The Sign in Sidney Brustein's Window continues performances through April 10, 2005 (Thurs & Sat at 8 pm/ Sun at 2 pm) at the Women's Theatre Company in residence at the YM-YWHA of North Jersey, One Pike Drive, Wayne, NJ 07470; Box Office: 973-316-3033; online www.womenstheatercompany.org.
The Sign in Sidney Brustein's Window by Lorraine Hansberry; directed by Michelle Tattenbaum.
Montclair's Luna Stage, a beautiful home for incurably optimistic theatre professionals who bravely produce mostly new plays, is home to the "professional world premiere" of a new overly antic play, A Beautiful Home for the Incurable by Ian Walker. There are interesting and original elements here that the playwright should continue to develop. However, both in writing and production, there is an uncertainty of tone which must be overcome for the play to fully succeed.
Bunny is an agoraphobic who is fearful of even stepping out onto the balcony of his New York City apartment. Having inherited almost one million dollars upon the death of his mother, Bunny has ceased to ever go out. In short order, Bunny is joined in his apartment by the dysfunctional friends with whom he has formed an informal support group. Nick (apraxia) and Lucy (narcolepsy) suffer from neurological disorders, as does a new group member, Madilyn (amnesia). The tone is that of light comedy with the possibility of some romance. Before the end of the first scene, the support group learns that a swindler has stolen Bunny's identity, and along with it most of his inheritance. Madilyn, more purposeful and resourceful, than the others sets out to find the swindler. By now, the viewer should be, but is not, aware that a comedy-thriller is at hand.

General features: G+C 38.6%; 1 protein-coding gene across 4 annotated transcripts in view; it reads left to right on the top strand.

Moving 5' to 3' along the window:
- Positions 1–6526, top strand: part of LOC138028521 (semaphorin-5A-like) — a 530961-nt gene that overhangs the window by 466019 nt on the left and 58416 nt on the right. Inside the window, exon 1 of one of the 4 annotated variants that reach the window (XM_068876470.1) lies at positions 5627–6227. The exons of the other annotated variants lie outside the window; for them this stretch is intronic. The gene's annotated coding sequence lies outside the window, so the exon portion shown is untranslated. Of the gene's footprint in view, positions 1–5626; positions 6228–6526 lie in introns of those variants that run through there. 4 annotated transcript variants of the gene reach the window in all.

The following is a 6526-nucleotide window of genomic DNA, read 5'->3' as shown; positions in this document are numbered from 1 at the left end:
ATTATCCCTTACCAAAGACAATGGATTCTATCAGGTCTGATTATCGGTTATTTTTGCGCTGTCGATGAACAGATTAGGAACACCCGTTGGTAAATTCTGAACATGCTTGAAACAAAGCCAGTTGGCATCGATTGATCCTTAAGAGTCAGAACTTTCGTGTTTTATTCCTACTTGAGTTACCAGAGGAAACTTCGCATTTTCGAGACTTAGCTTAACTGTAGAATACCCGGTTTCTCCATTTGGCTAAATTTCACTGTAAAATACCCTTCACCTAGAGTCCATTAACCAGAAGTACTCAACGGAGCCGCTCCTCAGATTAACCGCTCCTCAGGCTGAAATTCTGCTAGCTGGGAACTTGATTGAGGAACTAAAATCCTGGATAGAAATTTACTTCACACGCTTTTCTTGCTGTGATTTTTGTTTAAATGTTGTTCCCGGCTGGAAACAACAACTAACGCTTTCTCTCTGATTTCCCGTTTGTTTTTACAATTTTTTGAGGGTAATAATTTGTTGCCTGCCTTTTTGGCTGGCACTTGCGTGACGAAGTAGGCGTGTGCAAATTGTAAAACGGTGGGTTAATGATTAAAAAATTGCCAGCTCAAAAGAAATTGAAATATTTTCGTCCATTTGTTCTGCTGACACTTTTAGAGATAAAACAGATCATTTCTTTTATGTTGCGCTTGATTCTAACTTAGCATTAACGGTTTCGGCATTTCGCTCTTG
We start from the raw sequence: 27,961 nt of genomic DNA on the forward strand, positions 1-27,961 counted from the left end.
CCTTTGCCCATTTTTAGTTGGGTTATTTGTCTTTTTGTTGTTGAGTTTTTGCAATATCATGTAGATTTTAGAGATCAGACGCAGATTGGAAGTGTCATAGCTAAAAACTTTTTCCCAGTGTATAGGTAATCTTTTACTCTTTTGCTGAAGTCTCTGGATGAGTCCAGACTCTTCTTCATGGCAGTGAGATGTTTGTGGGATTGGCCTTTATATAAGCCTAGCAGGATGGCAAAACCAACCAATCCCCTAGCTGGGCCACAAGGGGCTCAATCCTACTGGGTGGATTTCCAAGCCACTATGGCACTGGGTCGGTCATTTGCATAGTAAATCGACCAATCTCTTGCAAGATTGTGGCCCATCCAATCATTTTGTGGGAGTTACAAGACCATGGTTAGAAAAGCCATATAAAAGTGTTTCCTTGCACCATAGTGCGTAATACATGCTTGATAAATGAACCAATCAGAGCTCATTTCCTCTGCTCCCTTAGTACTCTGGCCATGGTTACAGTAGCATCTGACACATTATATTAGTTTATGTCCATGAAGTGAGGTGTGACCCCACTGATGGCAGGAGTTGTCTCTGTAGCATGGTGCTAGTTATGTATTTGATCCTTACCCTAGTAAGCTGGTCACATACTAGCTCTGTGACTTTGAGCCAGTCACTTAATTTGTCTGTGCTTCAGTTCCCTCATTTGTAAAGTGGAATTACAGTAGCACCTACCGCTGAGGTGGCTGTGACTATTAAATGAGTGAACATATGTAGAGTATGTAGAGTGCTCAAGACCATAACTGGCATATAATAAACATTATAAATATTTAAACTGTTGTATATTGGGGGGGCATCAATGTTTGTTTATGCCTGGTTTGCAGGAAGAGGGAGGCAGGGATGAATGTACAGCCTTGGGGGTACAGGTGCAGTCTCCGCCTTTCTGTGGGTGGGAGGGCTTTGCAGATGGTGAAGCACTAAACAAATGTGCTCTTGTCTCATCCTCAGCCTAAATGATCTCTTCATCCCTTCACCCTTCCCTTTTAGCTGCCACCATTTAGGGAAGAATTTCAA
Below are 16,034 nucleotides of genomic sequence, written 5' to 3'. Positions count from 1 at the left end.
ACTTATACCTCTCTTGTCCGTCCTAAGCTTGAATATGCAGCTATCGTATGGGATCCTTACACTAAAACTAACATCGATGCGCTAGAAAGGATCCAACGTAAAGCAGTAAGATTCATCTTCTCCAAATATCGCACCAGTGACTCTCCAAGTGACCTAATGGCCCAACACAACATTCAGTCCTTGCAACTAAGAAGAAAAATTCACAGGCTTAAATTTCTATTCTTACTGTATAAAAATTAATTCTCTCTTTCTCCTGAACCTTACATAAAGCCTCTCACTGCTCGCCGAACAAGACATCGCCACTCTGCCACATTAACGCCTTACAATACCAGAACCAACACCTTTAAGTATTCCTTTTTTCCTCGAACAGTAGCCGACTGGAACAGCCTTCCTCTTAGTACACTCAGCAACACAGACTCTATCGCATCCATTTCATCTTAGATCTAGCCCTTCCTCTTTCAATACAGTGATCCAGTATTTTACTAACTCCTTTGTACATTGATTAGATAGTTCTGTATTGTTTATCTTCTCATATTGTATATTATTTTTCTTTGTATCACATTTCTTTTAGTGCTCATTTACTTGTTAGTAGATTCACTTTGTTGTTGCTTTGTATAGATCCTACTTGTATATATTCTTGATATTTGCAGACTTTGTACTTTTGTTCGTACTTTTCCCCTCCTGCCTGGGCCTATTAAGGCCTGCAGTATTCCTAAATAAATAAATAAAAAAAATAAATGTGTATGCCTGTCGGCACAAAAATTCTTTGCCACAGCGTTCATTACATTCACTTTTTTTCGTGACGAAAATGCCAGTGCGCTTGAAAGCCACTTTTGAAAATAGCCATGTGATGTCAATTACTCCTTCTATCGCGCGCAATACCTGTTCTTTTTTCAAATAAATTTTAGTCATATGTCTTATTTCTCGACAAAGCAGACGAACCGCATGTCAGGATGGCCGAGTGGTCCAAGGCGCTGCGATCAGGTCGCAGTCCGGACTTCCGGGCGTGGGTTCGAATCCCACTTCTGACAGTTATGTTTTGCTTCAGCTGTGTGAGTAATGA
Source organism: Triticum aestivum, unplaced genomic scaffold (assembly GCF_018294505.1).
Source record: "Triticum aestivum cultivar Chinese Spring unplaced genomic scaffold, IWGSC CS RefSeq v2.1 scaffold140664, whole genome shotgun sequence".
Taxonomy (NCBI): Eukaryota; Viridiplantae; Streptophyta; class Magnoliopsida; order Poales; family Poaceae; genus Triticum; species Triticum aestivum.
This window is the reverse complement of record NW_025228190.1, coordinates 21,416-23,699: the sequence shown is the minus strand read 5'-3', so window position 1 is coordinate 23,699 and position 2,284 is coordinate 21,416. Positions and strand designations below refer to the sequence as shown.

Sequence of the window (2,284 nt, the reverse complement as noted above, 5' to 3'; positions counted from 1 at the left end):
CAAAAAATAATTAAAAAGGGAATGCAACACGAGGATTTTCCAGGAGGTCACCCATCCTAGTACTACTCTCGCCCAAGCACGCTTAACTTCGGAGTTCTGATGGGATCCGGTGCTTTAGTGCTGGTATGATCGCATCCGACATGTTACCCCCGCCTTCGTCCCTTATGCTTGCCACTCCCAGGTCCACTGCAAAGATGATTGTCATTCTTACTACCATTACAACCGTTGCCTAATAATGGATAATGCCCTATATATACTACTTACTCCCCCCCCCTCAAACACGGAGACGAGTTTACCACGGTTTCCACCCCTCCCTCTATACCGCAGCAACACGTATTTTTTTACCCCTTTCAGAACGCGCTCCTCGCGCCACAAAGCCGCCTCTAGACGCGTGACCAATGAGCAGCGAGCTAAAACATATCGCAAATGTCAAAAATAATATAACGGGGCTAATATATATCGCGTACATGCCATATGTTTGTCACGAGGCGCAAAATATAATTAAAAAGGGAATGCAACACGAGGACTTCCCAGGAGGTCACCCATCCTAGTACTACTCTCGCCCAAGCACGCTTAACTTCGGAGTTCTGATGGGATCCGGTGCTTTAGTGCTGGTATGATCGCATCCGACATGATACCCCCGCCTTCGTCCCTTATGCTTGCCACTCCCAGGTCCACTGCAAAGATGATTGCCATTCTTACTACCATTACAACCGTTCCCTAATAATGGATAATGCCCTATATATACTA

Motivated by the knowledge that Buddy and his cohorts are attempting to track him down, the swindler, Temple, arrives at the apartment. After his arrival, act two cleverly opens with the continuation of a scene during which Bernard threatens the dysfunctional four. It is by far the most compelling scene in the play. Although there is still humor here, there are actually effective scary moments which include a detailed discussion of acts of computer hacking and identity theft, and Temple's plans to avoid detection. It is laid on thick and fast, and would likely not survive close scrutiny, but it is scary and engrossing.
Still, overall, the comic tone is too broad and loose. There should be more substance to Bunny and his group so that we can be more concerned for them. It is awfully late before there is any sense of menace, and then it is dissipated too early. When the evil Bernard subdues Madilyn, the moment is inappropriately played for comedy. And yet, there is certainly promise here.
An especially strong ensemble is at work in this production. Erik Kever Ryle is engaging and an expert physical comedian as he desperately seeks to retain the safety of his apartment. David Sitler has an appropriately nasty edge as Nick. Dawn Luebbe is a very funny lunatic of a Lucy and yet exudes much charm. Anne Connolly is a most likeable, determined and purposeful Madilyn. Brian Townes' Temple is an effective villain who captures all the villainy available to him.
There is an uncredited hyper-realistic set with kitchen appliances. Paul Whelihan's broad and loose direction seems intentional and in keeping with the loose comedic tone of the script. Yet, at times, it feels as if author Ian Walker and Whelihan have produced a play that is best when it is different in tone from the broad comedy which Walker seems to have envisioned. Viscerally potent, the menace, which is injected too briefly into play, provides more interest than anything surrounding it.
A Beautiful Home for the Incurable continues performances through April 10 (Thurs 7:30 pm/Fri & Sat 8 pm/ Sun 2 pm) at Luna Stage, 695 Bloomfield Avenue, Montclair, NJ 07042; box office: 973-744-3309; online www.lunastage.org.
A Beautiful Home for the Incurable by Ian Walker; directed by Paul Whelihan.